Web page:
Born once was enough
Jeff Woods’ piece, “Christers at the Gate” (June 14), is dead on. I was born into a Church of Christ family. Both of my late parents were wild-eyed, Bible-beating, Jesus-wheezing Church of Christ fanatics. In everything they saw the reflection of the glare of Hell. I am a graduate of a Church of Christ university. Unfortunately, I know this subject well.
All churches of Christ (they get all tingly when a lower case “c” is used) teach that only they will occupy Heaven. Everyone else, Christian or non-Christian, will roast forever in God’s perpetual, flaming penitentiary. Any Church of Christ member who says otherwise is, quite frankly, a liar.
MICHAEL E. ROYALmichroy@myway.com (Chapmansboro, Tenn.)
The dogma ate it
As a lifelong member of the churches of Christ, I found Jeff Woods’ article laugh-out-loud funny (“Christers at the Gate,” June 14). The guy is obviously clueless, seeking to poison the well by pejorative spin. Your research department should have kept him from embarrassing himself and your publication by checking the facts. Get a copy of a standard unbiased reference such as The Handbook of Denominations by Frank S. Mead. It will help your publication keep from embarrassing itself by printing bigoted religious characterizations. Your writers really should do their homework before publishing.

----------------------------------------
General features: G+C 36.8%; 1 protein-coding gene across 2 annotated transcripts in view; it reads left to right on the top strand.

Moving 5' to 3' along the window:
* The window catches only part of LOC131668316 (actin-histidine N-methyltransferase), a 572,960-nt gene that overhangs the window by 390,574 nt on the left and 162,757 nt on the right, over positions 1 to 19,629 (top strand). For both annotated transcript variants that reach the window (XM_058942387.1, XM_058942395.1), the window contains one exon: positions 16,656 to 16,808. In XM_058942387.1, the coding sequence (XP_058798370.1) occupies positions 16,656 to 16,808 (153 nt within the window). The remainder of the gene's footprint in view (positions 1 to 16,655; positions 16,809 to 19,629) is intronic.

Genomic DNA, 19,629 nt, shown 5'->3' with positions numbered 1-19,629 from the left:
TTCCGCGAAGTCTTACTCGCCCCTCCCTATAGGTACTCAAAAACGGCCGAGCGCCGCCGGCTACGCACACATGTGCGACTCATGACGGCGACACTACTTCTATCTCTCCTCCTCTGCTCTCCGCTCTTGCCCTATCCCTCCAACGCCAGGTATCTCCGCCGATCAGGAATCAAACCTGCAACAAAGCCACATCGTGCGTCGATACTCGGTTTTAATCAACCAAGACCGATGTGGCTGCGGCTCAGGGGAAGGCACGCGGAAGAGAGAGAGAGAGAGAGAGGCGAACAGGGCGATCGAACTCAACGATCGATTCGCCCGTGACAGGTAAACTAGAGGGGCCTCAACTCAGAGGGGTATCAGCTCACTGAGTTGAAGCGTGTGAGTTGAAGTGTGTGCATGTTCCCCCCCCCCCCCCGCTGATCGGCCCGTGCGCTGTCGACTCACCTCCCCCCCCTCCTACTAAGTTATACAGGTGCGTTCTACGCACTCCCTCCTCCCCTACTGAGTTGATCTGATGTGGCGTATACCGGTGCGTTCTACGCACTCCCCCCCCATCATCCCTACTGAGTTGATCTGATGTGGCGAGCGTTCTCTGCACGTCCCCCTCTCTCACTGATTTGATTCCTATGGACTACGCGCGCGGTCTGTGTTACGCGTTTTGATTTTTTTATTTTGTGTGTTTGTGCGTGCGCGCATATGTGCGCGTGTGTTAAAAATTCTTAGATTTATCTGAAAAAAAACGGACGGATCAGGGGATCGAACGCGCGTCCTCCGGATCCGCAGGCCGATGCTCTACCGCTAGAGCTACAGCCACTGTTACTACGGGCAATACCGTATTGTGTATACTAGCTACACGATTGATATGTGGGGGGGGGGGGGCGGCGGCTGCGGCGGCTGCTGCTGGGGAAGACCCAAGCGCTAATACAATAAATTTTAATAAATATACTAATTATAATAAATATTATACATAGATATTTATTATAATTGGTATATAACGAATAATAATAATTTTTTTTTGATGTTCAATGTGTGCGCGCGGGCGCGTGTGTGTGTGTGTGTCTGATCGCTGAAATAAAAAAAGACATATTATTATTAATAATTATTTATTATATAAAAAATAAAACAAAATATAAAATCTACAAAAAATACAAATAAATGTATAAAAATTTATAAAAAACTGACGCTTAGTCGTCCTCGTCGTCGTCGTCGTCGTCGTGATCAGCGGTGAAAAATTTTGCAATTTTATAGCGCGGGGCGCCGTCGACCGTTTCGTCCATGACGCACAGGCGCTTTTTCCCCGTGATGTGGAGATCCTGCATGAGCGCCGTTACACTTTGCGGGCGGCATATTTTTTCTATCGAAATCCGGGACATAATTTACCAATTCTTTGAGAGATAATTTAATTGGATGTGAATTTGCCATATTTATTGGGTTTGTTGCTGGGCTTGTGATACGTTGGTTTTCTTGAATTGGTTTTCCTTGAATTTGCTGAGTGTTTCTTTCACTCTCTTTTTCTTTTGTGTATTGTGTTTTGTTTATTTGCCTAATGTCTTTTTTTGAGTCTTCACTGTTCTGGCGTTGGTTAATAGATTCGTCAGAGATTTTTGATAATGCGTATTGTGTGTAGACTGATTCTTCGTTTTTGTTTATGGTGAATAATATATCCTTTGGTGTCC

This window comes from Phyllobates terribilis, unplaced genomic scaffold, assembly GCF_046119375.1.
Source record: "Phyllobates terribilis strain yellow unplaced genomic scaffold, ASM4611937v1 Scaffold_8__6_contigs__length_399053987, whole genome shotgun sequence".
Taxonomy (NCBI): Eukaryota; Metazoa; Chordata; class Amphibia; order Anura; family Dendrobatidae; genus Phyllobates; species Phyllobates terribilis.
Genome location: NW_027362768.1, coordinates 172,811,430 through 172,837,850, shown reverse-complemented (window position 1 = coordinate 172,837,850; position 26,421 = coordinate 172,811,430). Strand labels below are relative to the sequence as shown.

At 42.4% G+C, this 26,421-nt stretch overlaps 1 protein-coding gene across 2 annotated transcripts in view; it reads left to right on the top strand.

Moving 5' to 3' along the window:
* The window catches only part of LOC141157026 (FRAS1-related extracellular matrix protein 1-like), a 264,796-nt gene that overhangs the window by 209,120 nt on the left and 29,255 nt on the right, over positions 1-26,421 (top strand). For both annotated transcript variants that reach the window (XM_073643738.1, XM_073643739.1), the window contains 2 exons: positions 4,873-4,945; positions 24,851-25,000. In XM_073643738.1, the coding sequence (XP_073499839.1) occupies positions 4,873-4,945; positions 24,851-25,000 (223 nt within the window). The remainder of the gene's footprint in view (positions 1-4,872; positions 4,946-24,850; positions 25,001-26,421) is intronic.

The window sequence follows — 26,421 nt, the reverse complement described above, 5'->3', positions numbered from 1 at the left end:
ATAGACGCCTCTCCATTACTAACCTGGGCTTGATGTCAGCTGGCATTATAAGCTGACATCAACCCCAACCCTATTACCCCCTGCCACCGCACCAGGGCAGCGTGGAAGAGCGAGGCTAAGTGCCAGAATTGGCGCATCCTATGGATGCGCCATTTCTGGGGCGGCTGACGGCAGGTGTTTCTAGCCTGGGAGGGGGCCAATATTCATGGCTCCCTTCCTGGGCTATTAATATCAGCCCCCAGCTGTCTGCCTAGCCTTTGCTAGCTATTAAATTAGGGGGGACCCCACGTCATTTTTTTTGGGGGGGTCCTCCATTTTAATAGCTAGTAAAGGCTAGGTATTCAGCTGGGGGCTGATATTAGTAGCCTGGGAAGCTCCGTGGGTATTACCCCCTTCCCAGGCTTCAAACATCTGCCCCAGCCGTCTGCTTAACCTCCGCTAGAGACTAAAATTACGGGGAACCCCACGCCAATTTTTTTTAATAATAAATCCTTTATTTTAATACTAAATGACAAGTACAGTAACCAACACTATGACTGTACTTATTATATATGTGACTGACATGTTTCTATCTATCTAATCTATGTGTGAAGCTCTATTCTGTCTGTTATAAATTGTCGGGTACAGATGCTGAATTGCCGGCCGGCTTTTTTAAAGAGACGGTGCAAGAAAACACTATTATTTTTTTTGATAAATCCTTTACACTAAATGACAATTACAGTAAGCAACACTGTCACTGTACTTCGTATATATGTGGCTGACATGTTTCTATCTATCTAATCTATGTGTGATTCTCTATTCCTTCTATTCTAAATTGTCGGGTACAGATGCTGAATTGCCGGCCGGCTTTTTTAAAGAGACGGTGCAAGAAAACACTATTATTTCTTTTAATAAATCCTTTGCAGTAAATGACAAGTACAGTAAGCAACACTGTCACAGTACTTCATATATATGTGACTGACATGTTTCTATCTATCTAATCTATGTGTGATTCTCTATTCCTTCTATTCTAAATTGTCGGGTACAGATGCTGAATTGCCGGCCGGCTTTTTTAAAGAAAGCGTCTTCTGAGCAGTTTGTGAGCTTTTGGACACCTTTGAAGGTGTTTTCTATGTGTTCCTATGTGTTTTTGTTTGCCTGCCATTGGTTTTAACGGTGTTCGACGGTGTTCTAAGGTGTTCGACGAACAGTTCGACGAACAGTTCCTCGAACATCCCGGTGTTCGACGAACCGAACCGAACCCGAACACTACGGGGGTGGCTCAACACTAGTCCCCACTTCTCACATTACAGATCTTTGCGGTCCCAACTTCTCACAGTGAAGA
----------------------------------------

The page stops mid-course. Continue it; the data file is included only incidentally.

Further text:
SCOTT P. WILEYswiley@ccrtc.com (Clay City, Ind.)
Head scratch fever
I enjoyed your coverage of Ted Nugent’s recent appearance here in Nashville (The Spin, June 14). What I’d like to know, however, is how a self-confessed Vietnam-era draft dodger became a right-wing mouthpiece? How does he get away with it?
DUANE DENISONduanedenison@comcast.net (Nashville)
Jowers is right on about the inferior quality of construction in the Nashville area (“Cheap Ain’t Cheap,” June 14). It was already shoddy when we moved here in 1991—now it’s even worse. It shouldn’t take a rocket scientist to figure out that boards on a deck can’t be laid upside down. I haven’t seen a deck yet that has all the boards placed correctly, much less rails and stairs cut and nailed right. There’s a huge advantage to having unions represent the trades. Most unions have excellent apprenticeship programs in which beginners are taught the skills they need. Most unions have health insurance programs for members that would otherwise not have insurance due to health histories, injuries and sporadic or seasonal work schedules. Unions require safety gear and inspections and fair wages for skilled workers.
If Nashville doesn’t want to invite a swarm of new unions to the area, the construction industry employers need to honor the self-policing they have been allowed and start doing right by their workers and their customers.
NOREEN MANVELLleathrn@yahoo.com (Nashville)
No more invites
I read the Nashville Scene weekly because I respect your reporting. But I have been very distressed by your coverage of the mayoral race. Nashville’s future is on the line, and it is critical that reporters be unbiased, factual and issue-oriented. Jeff Woods has been anything but that. My recent experience reflects my concern.